By banning them outright you're making them more desirable.

SeasonFinale Sun 17-May-20 10:40:02

Most children manage to do all those activities that Mucklowe describes above and a bit of gaming. As you sound like a sensible parent OP he could have a console with time on it policed by you. A lot of socialising is done these days by group games with their peers and he may miss out on things of he is not involved. As with most things a little of everything in moderation is required.

I was a harsh parent because I adhered to the Ratings until mine were about 16 1/2.

MrsEricBana Sun 17-May-20 10:40:18

Some people become obsessive "gamers", others just enjoying playing on the Xbox. As long as he's the latter it's fine, good for connecting with others, good for certain skills and, guess what, fun!

ScarfLadysBag Sun 17-May-20 10:40:31

It's entirely your choice. Lots of people on MN don't understand gaming so just spout nonsense about it, though, so the quality of debate can be quite low. DH and I are both keen gamers, so I'm sure DD will enjoy playing with us too when she's older. But we understand it and know what games are appropriate, etc. A lot of parents don't understand how consoles work, don't understand what kind of games there are, etc.

qwertypie Sun 17-May-20 10:40:47

Just to add, my DS is 5 and plays video games with his dad. It's nice, fairly sociable. But within reason!

gamerchick Sun 17-May-20 10:41:04

Not everyone turns into an obsessive gamer. I haven't, my husband hasn't, my 13 yr old hasn't.

You don't need to have these conversations yet anyway I would guess. Just stop talking about it with these people.

Lweji Sun 17-May-20 10:42:11

Early parenthood is full of good intentions. grin

DontStandSoCloseToMe Sun 17-May-20 10:43:11

Do you know who plays computer console games Barack Obama, do you know who doesn't? Donald Trump.
It's really not about games consoles, it's about having healthy balance, plenty of activities, social things to do, family time etc and age appropriate gaming in moderation if they want to. I'm not a huge screen person and the radio is more likely to be in than the TV here, but gaming doesn't create selfish, single minded people. Some people who are like that also obsessively game, if it wasn't that it would be something else, cycling for example.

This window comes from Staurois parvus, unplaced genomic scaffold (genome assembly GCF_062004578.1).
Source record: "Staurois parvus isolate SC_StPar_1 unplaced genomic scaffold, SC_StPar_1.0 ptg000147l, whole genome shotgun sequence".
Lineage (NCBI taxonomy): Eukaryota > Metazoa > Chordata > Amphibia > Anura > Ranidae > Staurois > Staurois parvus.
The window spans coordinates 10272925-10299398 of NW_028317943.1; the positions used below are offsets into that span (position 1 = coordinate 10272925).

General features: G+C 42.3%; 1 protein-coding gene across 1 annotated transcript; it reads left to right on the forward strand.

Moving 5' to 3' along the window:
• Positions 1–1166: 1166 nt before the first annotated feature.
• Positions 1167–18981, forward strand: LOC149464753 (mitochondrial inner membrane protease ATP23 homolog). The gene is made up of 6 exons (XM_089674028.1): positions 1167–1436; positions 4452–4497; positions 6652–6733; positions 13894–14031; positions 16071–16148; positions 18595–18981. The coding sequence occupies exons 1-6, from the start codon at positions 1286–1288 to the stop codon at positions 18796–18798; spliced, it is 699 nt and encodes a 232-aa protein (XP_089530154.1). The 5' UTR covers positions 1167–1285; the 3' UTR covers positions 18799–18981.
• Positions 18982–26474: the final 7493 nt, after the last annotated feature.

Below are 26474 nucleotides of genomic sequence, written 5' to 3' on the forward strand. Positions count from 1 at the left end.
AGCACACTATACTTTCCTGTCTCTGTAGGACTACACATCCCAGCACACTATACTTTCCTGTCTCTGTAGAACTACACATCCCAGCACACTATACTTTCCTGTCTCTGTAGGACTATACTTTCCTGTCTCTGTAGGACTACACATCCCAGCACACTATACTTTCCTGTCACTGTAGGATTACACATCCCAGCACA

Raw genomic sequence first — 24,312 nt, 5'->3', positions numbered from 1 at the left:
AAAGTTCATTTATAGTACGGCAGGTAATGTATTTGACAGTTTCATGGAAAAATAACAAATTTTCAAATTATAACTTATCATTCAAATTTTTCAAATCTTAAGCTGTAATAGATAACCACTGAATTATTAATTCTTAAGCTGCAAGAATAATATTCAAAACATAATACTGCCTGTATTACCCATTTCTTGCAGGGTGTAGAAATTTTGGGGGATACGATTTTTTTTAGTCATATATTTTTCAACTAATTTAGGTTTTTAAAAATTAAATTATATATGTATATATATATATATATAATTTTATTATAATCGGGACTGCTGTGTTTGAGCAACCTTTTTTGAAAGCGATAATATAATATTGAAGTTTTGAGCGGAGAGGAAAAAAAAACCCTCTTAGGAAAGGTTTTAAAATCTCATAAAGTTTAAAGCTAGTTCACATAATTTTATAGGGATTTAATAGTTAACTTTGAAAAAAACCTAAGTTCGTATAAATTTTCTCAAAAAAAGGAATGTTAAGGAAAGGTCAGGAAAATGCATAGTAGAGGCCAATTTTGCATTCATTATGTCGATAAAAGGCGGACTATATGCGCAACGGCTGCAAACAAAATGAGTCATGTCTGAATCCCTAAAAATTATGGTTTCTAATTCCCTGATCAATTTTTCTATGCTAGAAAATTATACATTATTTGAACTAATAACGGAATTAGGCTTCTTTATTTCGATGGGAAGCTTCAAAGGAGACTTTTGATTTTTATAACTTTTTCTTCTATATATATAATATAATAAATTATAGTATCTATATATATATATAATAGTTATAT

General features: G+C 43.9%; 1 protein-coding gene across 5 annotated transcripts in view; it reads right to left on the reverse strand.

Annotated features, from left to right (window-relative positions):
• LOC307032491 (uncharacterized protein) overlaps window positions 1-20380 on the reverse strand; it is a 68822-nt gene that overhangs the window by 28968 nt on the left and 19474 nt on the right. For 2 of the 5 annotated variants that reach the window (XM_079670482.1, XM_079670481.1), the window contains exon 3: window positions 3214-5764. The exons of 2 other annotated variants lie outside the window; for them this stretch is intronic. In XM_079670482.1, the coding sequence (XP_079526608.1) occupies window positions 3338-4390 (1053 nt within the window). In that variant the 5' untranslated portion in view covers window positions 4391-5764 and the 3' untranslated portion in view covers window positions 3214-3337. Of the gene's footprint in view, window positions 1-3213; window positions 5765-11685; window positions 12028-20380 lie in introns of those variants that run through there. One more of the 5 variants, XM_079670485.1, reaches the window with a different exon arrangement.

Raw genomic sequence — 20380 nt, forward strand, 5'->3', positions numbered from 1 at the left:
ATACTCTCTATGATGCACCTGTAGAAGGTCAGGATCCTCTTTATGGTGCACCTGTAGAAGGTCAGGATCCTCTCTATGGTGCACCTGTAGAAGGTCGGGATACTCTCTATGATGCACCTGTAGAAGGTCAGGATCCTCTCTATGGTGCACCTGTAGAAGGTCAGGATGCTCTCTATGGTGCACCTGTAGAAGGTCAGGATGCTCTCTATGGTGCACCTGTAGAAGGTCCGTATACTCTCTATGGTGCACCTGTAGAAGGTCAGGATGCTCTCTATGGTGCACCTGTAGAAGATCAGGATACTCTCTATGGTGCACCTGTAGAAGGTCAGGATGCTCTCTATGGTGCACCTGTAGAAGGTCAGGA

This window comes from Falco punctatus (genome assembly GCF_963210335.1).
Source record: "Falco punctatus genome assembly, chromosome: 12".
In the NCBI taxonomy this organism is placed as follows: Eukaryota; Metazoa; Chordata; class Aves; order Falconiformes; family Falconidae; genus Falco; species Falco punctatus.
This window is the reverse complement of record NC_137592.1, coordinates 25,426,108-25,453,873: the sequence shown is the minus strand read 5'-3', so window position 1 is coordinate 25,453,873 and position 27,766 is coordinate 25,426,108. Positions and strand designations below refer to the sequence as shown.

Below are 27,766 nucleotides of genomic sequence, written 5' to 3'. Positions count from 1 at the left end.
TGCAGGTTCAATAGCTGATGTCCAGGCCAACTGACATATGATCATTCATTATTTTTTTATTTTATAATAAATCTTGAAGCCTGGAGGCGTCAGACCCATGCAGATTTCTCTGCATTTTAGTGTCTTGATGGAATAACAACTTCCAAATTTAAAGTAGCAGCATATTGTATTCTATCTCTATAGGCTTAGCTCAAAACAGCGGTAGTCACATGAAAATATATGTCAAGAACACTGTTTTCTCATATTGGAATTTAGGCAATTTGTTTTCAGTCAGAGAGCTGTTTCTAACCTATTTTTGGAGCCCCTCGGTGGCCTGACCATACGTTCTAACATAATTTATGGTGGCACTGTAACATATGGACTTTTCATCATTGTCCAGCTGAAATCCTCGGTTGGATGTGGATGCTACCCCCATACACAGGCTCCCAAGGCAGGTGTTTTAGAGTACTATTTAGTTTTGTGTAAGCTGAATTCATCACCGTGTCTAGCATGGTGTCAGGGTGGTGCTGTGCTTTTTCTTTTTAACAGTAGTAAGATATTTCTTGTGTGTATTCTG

Witchend Sun 17-May-20 10:44:34

He's far more likely to become obsessed if you make it forbidden fruit.
Much better to let him have it in moderation and provide other things he likes.

As others have said, it's a way that they do socialise now.

Peggysgettingcrazy Sun 17-May-20 10:44:45

I think extremes are pointless and cause problems in their own way.

Never playing a computer game? Ridiculous. His friends will, its fun, it can be educational......or even just for fun.

Obesessed and playing all the ours God sends...definitely unhealthy.

There are millions of gamers in the world and the vast majority manage to keep it fun. They also manage to play actual team sports, have hobbies that arenr gaming etc.

I like a game. I had an hour in fortnite this morning. My son is 9 and dd 15. At the moment, they may play for an hour. They also walk the dog, sit in the garden, eat their meals with us. Socialise and both have a team sport hobby (which isn't happening at the moment).

I dont believe gaming is less of a decent past time than going on mn is, or watching a film.

As a pretty its our job to guide and make sure our kids are OK. The same applies if they have a game console.

Afternooninthepark Sun 17-May-20 10:45:10

I felt the same way when my ds was younger and we made the decision not to allow him a console until he was 8 or 9 which was very difficult as many of his friends had them way before this age. He is now 14 and has a gaming pc which he uses A LOT especially now we are in lockdown BUT he also loves to go out with his mates, cook and bakes, helps out his grandparents etc. Your ds will be fine.

Join the discussion

Registering is free, quick, and means you can join in the discussion, watch threads, get discounts, win prizes and lots more.

Get started »